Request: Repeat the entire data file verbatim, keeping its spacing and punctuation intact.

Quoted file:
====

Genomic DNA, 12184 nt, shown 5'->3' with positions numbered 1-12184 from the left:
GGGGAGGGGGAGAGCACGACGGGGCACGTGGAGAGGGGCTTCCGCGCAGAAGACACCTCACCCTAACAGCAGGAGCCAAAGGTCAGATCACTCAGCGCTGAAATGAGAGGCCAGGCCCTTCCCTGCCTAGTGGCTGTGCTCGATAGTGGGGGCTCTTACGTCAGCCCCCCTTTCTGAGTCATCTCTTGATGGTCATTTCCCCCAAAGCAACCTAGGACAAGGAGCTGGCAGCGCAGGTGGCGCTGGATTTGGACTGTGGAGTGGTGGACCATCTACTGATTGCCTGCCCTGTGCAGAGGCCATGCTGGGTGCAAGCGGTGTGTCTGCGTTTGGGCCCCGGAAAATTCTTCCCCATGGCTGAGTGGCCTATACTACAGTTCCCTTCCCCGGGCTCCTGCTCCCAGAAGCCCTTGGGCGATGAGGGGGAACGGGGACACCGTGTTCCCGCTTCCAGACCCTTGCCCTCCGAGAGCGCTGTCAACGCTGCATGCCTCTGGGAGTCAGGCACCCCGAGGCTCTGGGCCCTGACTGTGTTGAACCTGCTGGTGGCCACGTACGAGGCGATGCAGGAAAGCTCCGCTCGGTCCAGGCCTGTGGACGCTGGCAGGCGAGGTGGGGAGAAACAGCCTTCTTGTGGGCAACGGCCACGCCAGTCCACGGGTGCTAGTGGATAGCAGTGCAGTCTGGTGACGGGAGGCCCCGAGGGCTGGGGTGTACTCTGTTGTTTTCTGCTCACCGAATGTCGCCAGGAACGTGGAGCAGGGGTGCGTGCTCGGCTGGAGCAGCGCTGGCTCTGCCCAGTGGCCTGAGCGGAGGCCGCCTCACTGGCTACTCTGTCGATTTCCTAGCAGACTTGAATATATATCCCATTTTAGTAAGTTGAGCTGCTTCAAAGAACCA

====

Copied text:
Genomic DNA, 12184 nt, shown 5'->3' with positions numbered 1-12184 from the left:
GGGGAGGGGGAGAGCACGACGGGGCACGTGGAGAGGGGCTTCCGCGCAGAAGACACCTCACCCTAACAGCAGGAGCCAAAGGTCAGATCACTCAGCGCTGAAATGAGAGGCCAGGCCCTTCCCTGCCTAGTGGCTGTGCTCGATAGTGGGGGCTCTTACGTCAGCCCCCCTTTCTGAGTCATCTCTTGATGGTCATTTCCCCCAAAGCAACCTAGGACAAGGAGCTGGCAGCGCAGGTGGCGCTGGATTTGGACTGTGGAGTGGTGGACCATCTACTGATTGCCTGCCCTGTGCAGAGGCCATGCTGGGTGCAAGCGGTGTGTCTGCGTTTGGGCCCCGGAAAATTCTTCCCCATGGCTGAGTGGCCTATACTACAGTTCCCTTCCCCGGGCTCCTGCTCCCAGAAGCCCTTGGGCGATGAGGGGGAACGGGGACACCGTGTTCCCGCTTCCAGACCCTTGCCCTCCGAGAGCGCTGTCAACGCTGCATGCCTCTGGGAGTCAGGCACCCCGAGGCTCTGGGCCCTGACTGTGTTGAACCTGCTGGTGGCCACGTACGAGGCGATGCAGGAAAGCTCCGCTCGGTCCAGGCCTGTGGACGCTGGCAGGCGAGGTGGGGAGAAACAGCCTTCTTGTGGGCAACGGCCACGCCAGTCCACGGGTGCTAGTGGATAGCAGTGCAGTCTGGTGACGGGAGGCCCCGAGGGCTGGGGTGTACTCTGTTGTTTTCTGCTCACCGAATGTCGCCAGGAACGTGGAGCAGGGGTGCGTGCTCGGCTGGAGCAGCGCTGGCTCTGCCCAGTGGCCTGAGCGGAGGCCGCCTCACTGGCTACTCTGTCGATTTCCTAGCAGACTTGAATATATATCCCATTTTAGTAAGTTGAGCTGCTTCAAAGAACCA